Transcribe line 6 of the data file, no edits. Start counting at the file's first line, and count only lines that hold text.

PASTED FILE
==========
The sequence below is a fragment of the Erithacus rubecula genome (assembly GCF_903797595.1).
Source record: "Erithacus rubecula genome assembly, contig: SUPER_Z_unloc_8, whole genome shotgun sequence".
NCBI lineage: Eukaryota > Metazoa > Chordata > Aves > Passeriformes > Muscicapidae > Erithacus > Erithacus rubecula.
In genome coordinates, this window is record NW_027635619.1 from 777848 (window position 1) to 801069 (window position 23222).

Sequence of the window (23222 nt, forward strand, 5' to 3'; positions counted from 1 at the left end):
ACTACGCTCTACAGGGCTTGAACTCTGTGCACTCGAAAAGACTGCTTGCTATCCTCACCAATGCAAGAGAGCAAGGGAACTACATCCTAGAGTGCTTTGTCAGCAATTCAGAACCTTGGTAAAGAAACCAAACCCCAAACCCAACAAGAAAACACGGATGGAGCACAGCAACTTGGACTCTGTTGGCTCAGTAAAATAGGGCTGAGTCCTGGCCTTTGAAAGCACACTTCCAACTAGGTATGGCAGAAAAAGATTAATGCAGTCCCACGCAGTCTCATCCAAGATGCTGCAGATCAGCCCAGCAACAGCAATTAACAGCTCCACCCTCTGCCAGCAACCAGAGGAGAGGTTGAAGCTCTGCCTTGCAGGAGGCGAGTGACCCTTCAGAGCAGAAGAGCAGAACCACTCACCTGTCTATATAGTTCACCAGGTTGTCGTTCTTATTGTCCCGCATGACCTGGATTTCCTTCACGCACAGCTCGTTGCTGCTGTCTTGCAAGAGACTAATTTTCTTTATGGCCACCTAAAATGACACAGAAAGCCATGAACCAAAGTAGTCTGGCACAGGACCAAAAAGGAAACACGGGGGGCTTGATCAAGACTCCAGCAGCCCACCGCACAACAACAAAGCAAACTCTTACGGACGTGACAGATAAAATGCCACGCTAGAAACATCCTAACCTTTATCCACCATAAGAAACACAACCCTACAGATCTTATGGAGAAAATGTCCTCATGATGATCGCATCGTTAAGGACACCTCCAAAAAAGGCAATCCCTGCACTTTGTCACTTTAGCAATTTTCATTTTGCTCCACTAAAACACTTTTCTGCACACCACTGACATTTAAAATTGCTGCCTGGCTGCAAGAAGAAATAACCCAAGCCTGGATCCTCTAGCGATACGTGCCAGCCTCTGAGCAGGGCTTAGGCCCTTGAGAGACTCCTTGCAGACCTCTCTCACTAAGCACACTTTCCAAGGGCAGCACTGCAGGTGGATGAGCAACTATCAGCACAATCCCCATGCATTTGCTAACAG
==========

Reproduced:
ACTACGCTCTACAGGGCTTGAACTCTGTGCACTCGAAAAGACTGCTTGCTATCCTCACCAATGCAAGAGAGCAAGGGAACTACATCCTAGAGTGCTTTGTCAGCAATTCAGAACCTTGGTAAAGAAACCAAACCCCAAACCCAACAAGAAAACACGGATGGAGCACAGCAACTTGGACTCTGTTGGCTCAGTAAAATAGGGCTGAGTCCTGGCCTTTGAAAGCACACTTCCAACTAGGTATGGCAGAAAAAGATTAATGCAGTCCCACGCAGTCTCATCCAAGATGCTGCAGATCAGCCCAGCAACAGCAATTAACAGCTCCACCCTCTGCCAGCAACCAGAGGAGAGGTTGAAGCTCTGCCTTGCAGGAGGCGAGTGACCCTTCAGAGCAGAAGAGCAGAACCACTCACCTGTCTATATAGTTCACCAGGTTGTCGTTCTTATTGTCCCGCATGACCTGGATTTCCTTCACGCACAGCTCGTTGCTGCTGTCTTGCAAGAGACTAATTTTCTTTATGGCCACCTAAAATGACACAGAAAGCCATGAACCAAAGTAGTCTGGCACAGGACCAAAAAGGAAACACGGGGGGCTTGATCAAGACTCCAGCAGCCCACCGCACAACAACAAAGCAAACTCTTACGGACGTGACAGATAAAATGCCACGCTAGAAACATCCTAACCTTTATCCACCATAAGAAACACAACCCTACAGATCTTATGGAGAAAATGTCCTCATGATGATCGCATCGTTAAGGACACCTCCAAAAAAGGCAATCCCTGCACTTTGTCACTTTAGCAATTTTCATTTTGCTCCACTAAAACACTTTTCTGCACACCACTGACATTTAAAATTGCTGCCTGGCTGCAAGAAGAAATAACCCAAGCCTGGATCCTCTAGCGATACGTGCCAGCCTCTGAGCAGGGCTTAGGCCCTTGAGAGACTCCTTGCAGACCTCTCTCACTAAGCACACTTTCCAAGGGCAGCACTGCAGGTGGATGAGCAACTATCAGCACAATCCCCATGCATTTGCTAACAG